(Update) Powerful storm lashes U.S. California

LOS ANGELES-- A powerful winter storm system hit the U.S. state of California, breaking rainfall record, forcing evacuations, creating dangerous conditions on roads and raising concerns about damaging mudslides.

At least four people died, and three were missing after the storm system triggered raging floodwaters over three days, according to local media reports.

Flash flood watches were issued for southern California through late Monday, with hail and thunderstorms forecast, the National Weather Service (NWS) reported.

Heavy rain could generate flash flooding and mud and debris flows, especially in and around recent burn areas, according to the NWS.

Evacuation orders were lifted Monday morning, affecting hundreds of homes below hillsides scarred by wildfires in this area.

About 9,000 Los Angeles Department of Water and Power (LADWP) customers were without electricity Monday morning as a result of storm-related damages, California City News reported.

"The most frequent causes of power outages during heavy rain storms are downed trees, dried palm fronds, tree branches from trees on both private and public property falling and making contact with power lines," according to an LADWP statement.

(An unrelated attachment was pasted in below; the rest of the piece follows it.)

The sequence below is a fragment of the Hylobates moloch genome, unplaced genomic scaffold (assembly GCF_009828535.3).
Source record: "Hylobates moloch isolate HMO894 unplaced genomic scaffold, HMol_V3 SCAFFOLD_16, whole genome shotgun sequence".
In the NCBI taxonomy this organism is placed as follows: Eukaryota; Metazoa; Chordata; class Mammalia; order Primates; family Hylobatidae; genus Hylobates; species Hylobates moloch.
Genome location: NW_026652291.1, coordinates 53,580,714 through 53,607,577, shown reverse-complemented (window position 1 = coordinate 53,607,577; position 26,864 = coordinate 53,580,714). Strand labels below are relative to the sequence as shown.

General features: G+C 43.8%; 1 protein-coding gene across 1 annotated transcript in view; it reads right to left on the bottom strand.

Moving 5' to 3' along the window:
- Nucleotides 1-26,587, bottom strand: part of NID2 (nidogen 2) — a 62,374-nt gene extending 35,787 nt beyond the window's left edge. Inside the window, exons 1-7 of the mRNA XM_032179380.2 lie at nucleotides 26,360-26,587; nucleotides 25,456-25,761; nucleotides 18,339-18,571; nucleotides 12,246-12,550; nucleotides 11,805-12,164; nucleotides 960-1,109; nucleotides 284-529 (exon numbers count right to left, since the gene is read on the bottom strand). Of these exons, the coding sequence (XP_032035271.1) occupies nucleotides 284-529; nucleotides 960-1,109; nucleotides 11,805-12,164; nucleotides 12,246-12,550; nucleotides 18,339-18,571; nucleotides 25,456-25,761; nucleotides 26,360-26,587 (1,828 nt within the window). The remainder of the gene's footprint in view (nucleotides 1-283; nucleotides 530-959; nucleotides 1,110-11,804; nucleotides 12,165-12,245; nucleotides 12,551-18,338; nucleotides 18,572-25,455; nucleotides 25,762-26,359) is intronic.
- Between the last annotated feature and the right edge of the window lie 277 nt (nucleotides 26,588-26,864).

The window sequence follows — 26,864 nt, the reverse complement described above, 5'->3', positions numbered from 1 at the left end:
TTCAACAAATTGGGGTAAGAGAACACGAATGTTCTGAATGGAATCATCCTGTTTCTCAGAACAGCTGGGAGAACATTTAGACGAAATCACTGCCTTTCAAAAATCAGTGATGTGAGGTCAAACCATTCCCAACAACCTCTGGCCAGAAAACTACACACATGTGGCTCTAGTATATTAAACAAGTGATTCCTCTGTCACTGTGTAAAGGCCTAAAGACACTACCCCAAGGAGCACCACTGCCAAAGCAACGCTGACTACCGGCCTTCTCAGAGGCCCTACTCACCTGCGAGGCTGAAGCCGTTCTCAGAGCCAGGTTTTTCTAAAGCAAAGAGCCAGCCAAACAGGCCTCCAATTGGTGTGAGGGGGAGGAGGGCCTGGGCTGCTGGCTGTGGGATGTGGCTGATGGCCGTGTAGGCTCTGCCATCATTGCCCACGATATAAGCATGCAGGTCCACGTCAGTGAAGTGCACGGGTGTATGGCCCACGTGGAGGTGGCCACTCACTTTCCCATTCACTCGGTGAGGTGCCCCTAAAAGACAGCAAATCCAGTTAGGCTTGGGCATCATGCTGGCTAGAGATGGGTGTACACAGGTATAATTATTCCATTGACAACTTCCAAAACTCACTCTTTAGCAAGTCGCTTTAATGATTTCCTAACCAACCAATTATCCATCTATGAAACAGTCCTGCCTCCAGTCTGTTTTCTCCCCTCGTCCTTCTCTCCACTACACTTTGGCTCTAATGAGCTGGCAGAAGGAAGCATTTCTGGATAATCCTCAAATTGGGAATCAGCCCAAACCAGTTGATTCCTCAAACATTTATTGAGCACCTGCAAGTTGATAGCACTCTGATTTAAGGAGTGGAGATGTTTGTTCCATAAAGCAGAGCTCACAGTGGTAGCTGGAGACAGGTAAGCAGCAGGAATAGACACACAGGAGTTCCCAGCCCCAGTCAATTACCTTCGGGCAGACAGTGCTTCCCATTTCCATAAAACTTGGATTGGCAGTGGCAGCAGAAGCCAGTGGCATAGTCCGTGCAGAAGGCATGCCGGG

Flood watches and warnings remained in place for much of Southern California. The strong storm system in the region has prompted several freeway and streets closures due to flooding.

Commuters in the region faced a messy drive to work. Images, videos on social media platforms showed residents in Long Beach were kayaking through flooded streets and car being washed away by floodwaters.

NWS had warned that the storm system on Sunday could be the strongest since 2010.

According to Los Angeles International Airport, a record of 2.94 inches was established, beating the record set in 1983 by a full inch. An all-time rainfall record of of 3.97 inches was set at Long Beach Airport on Sunday, beating the record of 3.75 inches set Jan. 4, 1995.

Along the coast, high surf was rolling ashore and generated by storms over recent days will continue to batter beaches through Tuesday, NWS forecasters said. (PNA/Xinhua)

Source: Philippines News Agency

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